A Ticket to Somewhere

May 14, 2012

What better place to people-watch than in an airport while you wait for your flight? As I sit in the terminal for over an hour, it is easy to observe people from all walks of life. They are all ages, races, and ethnicities: literally a melting-pot. On Sunday night flying home from Minneapolis, Minnesota, I discreetly glance around trying to find subjects and to not be obvious in the process.

I spot a thin man in army fatigues. He is African-American and probably in his twenties. His eyes are the most prominent feature of his face. They protrude from his face, extending forward and diminishing his other features: a slight mouth, narrow chin, and a slender nose. Along with his eyes, his forehead consumes his face. His shaved head exaggerates the size. Overall, this man is very slight. His face and body are thin, rather than having stereotypical jarhead muscles and lack of neck. Without the army fatigues, he would not look like a war hero or anyone experienced at fighting. His movements exude hesitation, not confidence. He keeps his eyes downward and his body language is entirely submissive. Could it be this man is returning from deployment, only to be suffering from PTSD or is so affected by the war to become entirely introverted? The large eyes that are so hypnotizing are empty and wide, like a child’s. I wish I could tell what he is thinking, but his eyes lack emotion. They aren’t windows into the soul. The flight attendant begins calling for people to pre-board. Families with children and disabled are announced to board, but veterans or members of the armed forces are not. After the families and disabled walk onto the plane, the army man tenderly approaches the flight crew, gesturing with his ticket to see if it is okay to board. They vigorously nod yes.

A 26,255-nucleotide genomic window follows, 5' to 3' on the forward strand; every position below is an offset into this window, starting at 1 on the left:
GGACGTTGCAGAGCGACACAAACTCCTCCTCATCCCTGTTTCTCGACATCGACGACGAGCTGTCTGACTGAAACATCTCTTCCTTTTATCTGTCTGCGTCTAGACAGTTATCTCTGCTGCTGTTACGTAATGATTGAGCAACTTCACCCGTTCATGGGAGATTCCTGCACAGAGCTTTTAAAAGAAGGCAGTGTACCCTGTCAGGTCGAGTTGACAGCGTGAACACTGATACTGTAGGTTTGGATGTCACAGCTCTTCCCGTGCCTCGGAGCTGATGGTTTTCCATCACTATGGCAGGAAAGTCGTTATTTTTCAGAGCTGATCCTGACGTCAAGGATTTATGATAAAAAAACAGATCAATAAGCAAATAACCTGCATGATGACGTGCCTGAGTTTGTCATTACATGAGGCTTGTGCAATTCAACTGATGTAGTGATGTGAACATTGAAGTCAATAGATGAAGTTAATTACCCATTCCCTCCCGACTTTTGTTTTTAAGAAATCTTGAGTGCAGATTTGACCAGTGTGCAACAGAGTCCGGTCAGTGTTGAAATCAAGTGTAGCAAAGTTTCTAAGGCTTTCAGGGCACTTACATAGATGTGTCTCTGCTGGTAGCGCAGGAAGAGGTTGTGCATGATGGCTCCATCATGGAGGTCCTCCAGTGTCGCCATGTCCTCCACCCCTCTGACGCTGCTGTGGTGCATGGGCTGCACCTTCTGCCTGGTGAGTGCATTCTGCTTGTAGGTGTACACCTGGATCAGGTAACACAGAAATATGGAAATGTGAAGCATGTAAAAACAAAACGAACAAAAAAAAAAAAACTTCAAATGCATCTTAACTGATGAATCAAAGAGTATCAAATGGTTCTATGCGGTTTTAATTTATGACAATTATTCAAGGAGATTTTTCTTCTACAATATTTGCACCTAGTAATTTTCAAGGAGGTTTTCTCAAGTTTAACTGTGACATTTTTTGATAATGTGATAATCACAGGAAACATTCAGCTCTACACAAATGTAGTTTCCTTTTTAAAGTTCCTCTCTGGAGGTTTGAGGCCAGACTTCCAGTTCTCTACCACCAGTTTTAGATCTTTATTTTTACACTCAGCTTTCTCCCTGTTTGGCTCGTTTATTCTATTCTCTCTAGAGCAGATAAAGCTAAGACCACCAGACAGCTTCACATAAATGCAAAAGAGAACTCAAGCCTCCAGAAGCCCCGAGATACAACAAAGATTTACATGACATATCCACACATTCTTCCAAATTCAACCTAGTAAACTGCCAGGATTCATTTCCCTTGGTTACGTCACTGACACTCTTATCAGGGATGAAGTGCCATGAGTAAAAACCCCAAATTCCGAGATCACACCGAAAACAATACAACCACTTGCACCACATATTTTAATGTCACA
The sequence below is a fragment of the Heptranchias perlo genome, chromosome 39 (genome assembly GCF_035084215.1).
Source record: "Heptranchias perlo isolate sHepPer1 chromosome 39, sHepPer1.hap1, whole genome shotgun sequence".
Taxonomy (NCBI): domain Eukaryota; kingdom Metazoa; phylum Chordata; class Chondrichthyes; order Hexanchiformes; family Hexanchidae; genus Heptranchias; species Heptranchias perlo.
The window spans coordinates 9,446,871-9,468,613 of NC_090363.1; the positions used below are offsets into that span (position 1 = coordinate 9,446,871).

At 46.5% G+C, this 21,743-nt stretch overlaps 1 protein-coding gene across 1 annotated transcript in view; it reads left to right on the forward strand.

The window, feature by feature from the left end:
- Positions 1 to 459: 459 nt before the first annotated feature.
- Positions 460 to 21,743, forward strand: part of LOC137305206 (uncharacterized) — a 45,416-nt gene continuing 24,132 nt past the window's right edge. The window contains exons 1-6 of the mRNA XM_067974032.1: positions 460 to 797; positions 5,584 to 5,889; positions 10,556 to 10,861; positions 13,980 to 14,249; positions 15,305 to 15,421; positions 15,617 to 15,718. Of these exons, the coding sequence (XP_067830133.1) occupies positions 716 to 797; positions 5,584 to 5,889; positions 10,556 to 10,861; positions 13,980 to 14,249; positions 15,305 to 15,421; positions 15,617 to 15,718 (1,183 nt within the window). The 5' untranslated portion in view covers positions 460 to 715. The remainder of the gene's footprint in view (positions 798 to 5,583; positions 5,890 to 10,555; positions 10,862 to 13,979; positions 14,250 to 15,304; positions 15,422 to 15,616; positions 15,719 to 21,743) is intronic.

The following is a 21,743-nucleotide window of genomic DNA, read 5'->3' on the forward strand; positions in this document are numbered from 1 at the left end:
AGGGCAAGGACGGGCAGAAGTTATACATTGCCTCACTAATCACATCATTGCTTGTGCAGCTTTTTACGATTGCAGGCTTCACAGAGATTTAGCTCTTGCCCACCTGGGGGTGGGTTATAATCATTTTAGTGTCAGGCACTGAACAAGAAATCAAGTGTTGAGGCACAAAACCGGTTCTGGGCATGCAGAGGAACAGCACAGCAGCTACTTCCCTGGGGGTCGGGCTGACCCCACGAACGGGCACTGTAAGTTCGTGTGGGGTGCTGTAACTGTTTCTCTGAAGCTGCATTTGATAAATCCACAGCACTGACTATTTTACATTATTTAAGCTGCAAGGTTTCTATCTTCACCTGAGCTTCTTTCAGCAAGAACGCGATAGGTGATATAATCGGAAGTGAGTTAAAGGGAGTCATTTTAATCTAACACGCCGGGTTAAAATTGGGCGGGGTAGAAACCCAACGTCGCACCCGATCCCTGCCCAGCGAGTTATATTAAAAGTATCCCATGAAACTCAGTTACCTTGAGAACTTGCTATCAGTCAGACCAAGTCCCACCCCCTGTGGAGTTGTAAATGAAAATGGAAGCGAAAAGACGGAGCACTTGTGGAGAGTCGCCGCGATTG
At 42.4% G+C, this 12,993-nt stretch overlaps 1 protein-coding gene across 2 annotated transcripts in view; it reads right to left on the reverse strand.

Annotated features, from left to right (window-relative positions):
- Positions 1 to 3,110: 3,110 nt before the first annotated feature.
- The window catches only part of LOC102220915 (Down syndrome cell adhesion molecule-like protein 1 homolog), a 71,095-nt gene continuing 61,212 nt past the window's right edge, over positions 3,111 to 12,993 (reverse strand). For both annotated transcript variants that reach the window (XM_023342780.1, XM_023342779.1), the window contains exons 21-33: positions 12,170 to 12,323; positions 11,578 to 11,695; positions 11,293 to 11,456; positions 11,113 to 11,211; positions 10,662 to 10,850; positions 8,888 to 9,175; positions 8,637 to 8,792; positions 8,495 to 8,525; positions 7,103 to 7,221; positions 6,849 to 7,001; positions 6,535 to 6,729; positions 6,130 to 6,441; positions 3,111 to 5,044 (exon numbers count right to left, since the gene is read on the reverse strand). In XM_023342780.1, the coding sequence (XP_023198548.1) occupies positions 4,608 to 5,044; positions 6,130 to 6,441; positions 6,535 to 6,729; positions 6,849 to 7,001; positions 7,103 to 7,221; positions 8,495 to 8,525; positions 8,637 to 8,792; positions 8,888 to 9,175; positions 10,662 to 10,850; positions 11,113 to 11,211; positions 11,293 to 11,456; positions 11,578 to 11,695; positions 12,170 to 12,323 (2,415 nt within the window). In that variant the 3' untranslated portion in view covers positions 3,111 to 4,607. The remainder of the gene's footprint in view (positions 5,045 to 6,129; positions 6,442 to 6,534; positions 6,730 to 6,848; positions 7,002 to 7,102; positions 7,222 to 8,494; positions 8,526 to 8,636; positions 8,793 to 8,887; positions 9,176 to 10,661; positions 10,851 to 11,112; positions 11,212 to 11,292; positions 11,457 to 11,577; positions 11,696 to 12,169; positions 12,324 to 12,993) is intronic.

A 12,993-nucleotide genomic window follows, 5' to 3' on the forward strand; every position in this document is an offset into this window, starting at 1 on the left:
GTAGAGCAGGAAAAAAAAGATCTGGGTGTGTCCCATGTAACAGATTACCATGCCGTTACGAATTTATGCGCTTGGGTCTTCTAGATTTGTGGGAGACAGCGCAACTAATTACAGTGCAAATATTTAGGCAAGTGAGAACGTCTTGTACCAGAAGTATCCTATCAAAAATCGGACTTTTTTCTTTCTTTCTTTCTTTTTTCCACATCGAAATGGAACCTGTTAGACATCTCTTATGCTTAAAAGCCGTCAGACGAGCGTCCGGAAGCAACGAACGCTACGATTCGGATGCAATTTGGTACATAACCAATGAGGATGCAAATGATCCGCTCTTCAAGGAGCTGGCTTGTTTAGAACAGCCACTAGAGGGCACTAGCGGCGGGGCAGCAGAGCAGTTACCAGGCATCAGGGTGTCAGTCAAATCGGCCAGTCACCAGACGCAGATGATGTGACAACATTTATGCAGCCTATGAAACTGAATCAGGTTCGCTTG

I hear the second person before I see him as he is sitting behind me in the airport terminal. From his voice I can tell he is an older gentleman, possibly late fifties- early sixties. His voice is animated and lively. As I begin to listen to his conversation, I realize he is talking about his love of art with a complete stranger. This passion is responsible for his energetic tone. When the stranger agrees, he becomes more spirited. I discreetly glance behind me to see that this man is the age I pictured in my mind. He has large, square wire glasses, matched with a white beard and a nearly bald head. The plaid flannel shirt and jeans add to the kindness in his face and voice. As he vivaciously gestures with his hands, I get the feeling that he loves life and is very active in his old age. The last thing I hear is him telling the stranger how excited he is that he is flying first class for the very first time.